• Brush options: The brushes are customizable to just the right amount—enough flexibility to be useful without being confusing.
  • Color palettes: Create up to five swatch palettes of 15 colors each, plus you always have access to a custom color picker.
  • Eyedropper: Tap and hold anywhere to pick up that color, just like the old Brushes — yay!

 

WHAT I DON’T LOVE

Of course, there are a few things that aren’t ideal. Some of these might be bugs, and some are purely my preferences. I’ve shared the ones I think are bugs with the app’s creator, who is super and very open to feedback (thanks, Holger!). Again in no particular order:

  • Double-tap to zoom: This is a plus and a minus. It’s a plus because, as noted above, I can dot my i’s and punctuate properly. But I find that most of the time, the app reads my double tap as a single short stroke. The workflow looks like this: double-tap, double-tap, double-tap, double-tap, zoom, undo, undo, undo. I imagine for someone using a stylus, this would be difficult too.
  • Current brush shape doesn’t highlight: When editing a brush, it would be nice to know which brush shape was currently selected without having to look down at the brush button.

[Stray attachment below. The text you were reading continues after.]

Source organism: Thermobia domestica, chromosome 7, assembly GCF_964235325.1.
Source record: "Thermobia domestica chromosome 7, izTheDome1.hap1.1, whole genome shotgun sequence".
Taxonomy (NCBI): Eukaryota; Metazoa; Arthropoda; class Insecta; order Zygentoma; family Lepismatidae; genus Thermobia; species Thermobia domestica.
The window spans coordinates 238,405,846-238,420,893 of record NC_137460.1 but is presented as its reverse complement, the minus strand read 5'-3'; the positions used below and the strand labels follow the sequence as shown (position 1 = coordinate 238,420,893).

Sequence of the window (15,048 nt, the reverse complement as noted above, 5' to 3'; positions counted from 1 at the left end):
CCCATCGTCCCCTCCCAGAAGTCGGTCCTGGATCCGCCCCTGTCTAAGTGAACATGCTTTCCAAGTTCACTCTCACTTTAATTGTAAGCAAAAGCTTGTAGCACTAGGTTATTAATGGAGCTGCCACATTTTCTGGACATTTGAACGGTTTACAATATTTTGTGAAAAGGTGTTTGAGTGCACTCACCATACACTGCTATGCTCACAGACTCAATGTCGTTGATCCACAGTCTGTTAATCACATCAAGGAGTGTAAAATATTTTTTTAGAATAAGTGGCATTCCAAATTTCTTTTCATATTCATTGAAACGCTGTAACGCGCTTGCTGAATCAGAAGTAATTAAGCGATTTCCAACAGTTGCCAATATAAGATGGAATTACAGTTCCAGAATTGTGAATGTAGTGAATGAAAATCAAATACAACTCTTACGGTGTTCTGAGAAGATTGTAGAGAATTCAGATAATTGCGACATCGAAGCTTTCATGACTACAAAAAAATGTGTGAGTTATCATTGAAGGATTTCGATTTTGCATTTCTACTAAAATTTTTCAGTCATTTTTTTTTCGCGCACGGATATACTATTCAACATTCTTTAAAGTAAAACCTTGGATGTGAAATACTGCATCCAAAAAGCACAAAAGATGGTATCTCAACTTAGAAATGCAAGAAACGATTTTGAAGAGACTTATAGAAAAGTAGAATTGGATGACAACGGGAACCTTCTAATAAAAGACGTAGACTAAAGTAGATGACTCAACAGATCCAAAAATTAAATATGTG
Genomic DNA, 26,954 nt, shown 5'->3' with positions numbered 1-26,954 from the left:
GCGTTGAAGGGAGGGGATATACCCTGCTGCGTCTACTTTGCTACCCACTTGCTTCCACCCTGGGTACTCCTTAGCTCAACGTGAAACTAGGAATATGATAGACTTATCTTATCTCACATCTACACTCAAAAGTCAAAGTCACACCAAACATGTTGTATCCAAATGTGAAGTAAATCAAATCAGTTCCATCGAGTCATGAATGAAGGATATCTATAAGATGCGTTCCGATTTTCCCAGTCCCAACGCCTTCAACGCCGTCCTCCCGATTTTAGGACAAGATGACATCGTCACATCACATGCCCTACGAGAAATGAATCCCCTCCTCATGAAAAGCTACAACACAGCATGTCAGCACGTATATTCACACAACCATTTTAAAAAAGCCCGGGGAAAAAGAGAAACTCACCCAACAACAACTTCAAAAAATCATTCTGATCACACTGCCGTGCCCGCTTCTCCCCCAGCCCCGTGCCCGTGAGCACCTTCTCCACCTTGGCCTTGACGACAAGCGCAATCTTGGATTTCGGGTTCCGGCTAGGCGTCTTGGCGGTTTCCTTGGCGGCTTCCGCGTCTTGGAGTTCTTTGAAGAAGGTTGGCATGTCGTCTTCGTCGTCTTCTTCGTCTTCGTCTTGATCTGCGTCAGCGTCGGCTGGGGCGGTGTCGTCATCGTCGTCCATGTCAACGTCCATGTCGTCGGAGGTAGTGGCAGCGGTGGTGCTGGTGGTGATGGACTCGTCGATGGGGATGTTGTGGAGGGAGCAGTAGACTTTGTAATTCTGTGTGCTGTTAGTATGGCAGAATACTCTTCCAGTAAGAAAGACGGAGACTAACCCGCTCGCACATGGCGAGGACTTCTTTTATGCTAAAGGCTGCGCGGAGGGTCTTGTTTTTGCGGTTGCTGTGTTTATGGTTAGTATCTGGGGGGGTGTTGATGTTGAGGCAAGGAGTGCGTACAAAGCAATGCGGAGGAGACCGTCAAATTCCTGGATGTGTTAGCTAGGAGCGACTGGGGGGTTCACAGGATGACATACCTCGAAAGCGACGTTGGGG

• Brush sizes reset in between choices: If you set up a custom brush and change its pixel size, then use that same button to select a different brush temporarily, when you go back to the first brush it will have reset to the default pixel size. Creating and loading presets doesn’t help. This gets in my way because I have six common brushes and there are only four brush buttons, so I have to change to the other two when I need them. My basic brush keeps resetting from 3 pixels to 30. (Then again, maybe the app is just trying to tell me I write too damn small.)
  • ‘Undo brush’ notification: Every time you tap Undo, which for me is often, a little box pops up to let you know the brush is being undone. I have to wait for it to vanish before continuing. It doesn’t stay up long, but it breaks my flow and I would love to be able to turn it off.
  • Layer order in Export tool: There’s a bug (I assume) in the exporter tool that reorders layers when you export a high-res image or video. Since I usually create the text & outline layer first, then create the color layer when I need it and drag it underneath the first layer, this means that in the exported video my color is on top of my outline, which looks bad. You can see it in the video if you look closely enough.

 

WHY IT’S WORTH THE STICKER PRICE